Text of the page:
The largest demonstration of the entire Windsor state visit took place on Wednesday [May 18] with éirígí’s March on Dublin Castle. Despite the best efforts of the state and the corporate media to deter people from taking to the streets up to 350 people joined the protest, which assembled at the site of Robert Emmet’s execution at St Catherine’s Church on Dublin’s Thomas Street.
Although the start time for the first of the speakers had to be postponed by half an hour to facilitate those who had been delayed by the lockdown of Dublin city, the crowd was kept well entertained by Joe Keegan’s repertoire of rebel songs.
At 6.15pm the first of the speaker’s, éirígí Dublin City Councillor Louise Minihan, took to the platform. She was followed by independent Councillor Davey Hyland from Newry, independent Dublin City Councillor Cieran Perry, General Secretary of the Communist Party of Ireland Eugene McCartan, independent Fermanagh Councillor Bernice Swift and éirígí Rúnaí Ginearálta Breandán Mac Cionnaith.
A common theme of opposition to Windsor, and the archaic system of monarchy, class and imperialism that she symbolises, emerged from the contributions of all the speakers. Belfast singer/songwriter Pól MacAdaim’s songs of resistance resonated with those themes. Videos of all those who spoke and sang will be posted on this website shortly.
With Breandán’s contribution complete the march lined up on Thomas Street behind the lead banner which bore the words ‘Britain out of Ireland’. Behind that a black coffin bearing the words ‘British Empire’ was carried by four protesters. And behind that again the main body of the protest assembled carrying a range of colourful placards, flags and banners.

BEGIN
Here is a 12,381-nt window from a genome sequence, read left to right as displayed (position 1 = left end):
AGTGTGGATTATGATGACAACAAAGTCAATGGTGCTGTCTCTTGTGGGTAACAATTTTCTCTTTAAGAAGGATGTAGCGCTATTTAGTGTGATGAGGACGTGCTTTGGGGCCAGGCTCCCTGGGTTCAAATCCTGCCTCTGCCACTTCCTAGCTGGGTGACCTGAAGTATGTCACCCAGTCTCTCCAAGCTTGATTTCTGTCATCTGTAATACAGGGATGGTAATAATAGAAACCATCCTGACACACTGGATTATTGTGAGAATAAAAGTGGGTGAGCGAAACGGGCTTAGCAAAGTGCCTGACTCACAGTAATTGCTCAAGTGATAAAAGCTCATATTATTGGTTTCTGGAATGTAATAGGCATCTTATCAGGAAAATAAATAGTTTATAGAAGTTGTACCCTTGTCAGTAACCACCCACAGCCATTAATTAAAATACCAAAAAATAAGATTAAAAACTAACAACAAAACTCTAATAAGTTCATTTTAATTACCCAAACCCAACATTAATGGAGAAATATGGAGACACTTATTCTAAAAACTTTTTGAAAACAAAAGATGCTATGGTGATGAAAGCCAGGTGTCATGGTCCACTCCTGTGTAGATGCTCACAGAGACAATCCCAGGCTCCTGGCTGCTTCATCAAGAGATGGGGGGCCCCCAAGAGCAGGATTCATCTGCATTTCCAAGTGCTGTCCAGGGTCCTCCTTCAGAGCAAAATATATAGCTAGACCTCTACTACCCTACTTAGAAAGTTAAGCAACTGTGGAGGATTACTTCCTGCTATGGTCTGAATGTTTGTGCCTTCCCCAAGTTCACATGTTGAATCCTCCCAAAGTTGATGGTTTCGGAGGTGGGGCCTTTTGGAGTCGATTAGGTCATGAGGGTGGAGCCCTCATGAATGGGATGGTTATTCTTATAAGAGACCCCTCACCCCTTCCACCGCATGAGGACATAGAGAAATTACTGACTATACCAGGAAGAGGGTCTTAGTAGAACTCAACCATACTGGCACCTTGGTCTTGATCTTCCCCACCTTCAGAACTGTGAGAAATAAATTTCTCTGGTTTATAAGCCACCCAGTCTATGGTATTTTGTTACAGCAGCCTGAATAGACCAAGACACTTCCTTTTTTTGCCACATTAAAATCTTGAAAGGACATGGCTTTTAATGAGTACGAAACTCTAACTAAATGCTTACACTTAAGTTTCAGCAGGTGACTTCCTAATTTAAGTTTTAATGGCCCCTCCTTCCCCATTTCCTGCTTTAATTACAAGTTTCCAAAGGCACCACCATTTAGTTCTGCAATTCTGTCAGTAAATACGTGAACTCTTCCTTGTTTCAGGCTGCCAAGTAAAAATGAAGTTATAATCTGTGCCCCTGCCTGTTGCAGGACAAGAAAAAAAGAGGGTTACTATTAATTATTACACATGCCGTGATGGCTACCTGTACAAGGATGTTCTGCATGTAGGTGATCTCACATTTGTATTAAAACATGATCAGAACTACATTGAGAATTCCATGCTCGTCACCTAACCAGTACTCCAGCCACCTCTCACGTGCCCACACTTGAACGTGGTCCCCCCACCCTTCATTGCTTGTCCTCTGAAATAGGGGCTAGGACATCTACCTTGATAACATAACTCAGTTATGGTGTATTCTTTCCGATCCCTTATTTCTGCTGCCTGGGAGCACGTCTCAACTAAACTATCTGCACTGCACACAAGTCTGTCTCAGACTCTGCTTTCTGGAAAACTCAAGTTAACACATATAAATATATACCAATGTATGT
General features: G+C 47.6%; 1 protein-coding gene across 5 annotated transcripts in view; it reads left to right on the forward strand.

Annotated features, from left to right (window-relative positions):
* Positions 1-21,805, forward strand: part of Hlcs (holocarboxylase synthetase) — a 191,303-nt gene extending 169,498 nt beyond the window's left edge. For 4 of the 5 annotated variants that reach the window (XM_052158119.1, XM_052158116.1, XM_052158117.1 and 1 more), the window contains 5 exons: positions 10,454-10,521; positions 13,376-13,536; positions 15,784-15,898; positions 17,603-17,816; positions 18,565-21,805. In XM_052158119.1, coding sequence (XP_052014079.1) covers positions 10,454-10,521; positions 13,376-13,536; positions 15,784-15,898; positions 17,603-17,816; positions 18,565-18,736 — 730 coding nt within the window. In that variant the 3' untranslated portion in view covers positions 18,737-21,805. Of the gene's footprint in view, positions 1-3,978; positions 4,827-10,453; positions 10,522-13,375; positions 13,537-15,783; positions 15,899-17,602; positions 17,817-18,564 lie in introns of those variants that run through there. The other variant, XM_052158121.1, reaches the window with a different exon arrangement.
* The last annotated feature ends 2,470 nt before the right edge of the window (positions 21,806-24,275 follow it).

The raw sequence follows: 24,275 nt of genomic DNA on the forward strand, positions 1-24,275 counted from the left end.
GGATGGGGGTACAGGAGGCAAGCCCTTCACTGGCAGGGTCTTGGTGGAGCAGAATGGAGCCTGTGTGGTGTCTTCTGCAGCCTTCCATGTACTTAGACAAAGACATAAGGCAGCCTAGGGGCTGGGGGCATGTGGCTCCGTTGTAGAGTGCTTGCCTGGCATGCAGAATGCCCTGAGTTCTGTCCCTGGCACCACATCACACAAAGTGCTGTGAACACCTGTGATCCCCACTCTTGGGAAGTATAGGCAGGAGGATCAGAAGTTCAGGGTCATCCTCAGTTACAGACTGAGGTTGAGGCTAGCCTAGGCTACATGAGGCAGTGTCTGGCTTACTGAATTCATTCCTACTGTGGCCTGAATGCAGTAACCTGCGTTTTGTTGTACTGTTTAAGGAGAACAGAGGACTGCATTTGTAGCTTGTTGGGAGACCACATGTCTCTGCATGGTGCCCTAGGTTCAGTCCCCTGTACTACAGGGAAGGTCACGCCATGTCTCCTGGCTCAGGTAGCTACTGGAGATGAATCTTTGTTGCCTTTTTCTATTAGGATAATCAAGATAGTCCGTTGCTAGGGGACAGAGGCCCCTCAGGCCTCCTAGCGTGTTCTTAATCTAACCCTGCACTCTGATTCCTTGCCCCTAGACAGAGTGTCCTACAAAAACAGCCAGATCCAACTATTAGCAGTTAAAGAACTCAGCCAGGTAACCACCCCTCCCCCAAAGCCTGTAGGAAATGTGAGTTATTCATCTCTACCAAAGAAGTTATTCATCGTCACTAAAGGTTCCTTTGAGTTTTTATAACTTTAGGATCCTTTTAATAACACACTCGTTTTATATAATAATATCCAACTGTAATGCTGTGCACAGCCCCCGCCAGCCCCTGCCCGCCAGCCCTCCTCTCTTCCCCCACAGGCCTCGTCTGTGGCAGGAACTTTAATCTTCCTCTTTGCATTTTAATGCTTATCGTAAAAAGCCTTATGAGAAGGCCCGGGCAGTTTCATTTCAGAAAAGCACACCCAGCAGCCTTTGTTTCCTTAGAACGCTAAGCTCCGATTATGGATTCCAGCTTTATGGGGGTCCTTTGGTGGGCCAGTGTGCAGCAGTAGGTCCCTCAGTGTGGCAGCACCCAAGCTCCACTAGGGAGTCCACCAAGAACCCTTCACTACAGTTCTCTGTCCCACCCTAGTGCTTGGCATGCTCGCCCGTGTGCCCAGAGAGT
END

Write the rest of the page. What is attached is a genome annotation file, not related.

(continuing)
As the protest moved off a cacophony of whistles and chants rose above the Rebel Liberties, a sound that was added to by the approving claps and cheers of many of the onlookers that lined Thomas Street. By the time the march reached the top of Francis Street it has swelled in size to an estimated 350 people. It was at this point that a detachment of roughly fifty helmet-wearing, baton-yielding Gardaí moved rapidly from a side street to form a line along the right-hand side of the march, where they remained for the remainder of the protest.
By the time the March on Dublin Castle reached the Garda lines it was clear that the state had no intention of allowing the protest to get any further than Christchurch Cathedral. Hundreds of Gardaí, many wearing helmets and carrying batons, positioned themselves on three sides of the demonstration. It was a show of strength without any recent parallel in the Twenty-Six Counties, which made a mockery of the suggestion that the state was willing to tolerate opposition to the Windsor visit. The air of intimidation surrounding an entirely peaceful protest was palpable.
Cathaoirleach éirígí Brian Leeson then addressed the crowd, congratulating people on their courage and discipline in the face of the extreme provocation provided by both the Windsor visit and the security operation that surrounded it. Hundreds of black balloons were then released in memory of all of those who have died at the hands of Windsor’s official and unofficial death squads. And the black coffin of the British Empire was left at the Garda lines.
In his closing contribution Brian reminded those present that thousands of people had lined the streets of Dublin in 1911 to greet ‘King George V’ and only a couple of hundred had joined with James Connolly to oppose it. And that was only five years before the 1916 Rising. In five short years everything can change. The challenge now is to accelerate the rebuilding of the republican movement to ensure that any future British royal visit will be met not by three hundred protesters but by ten thousand.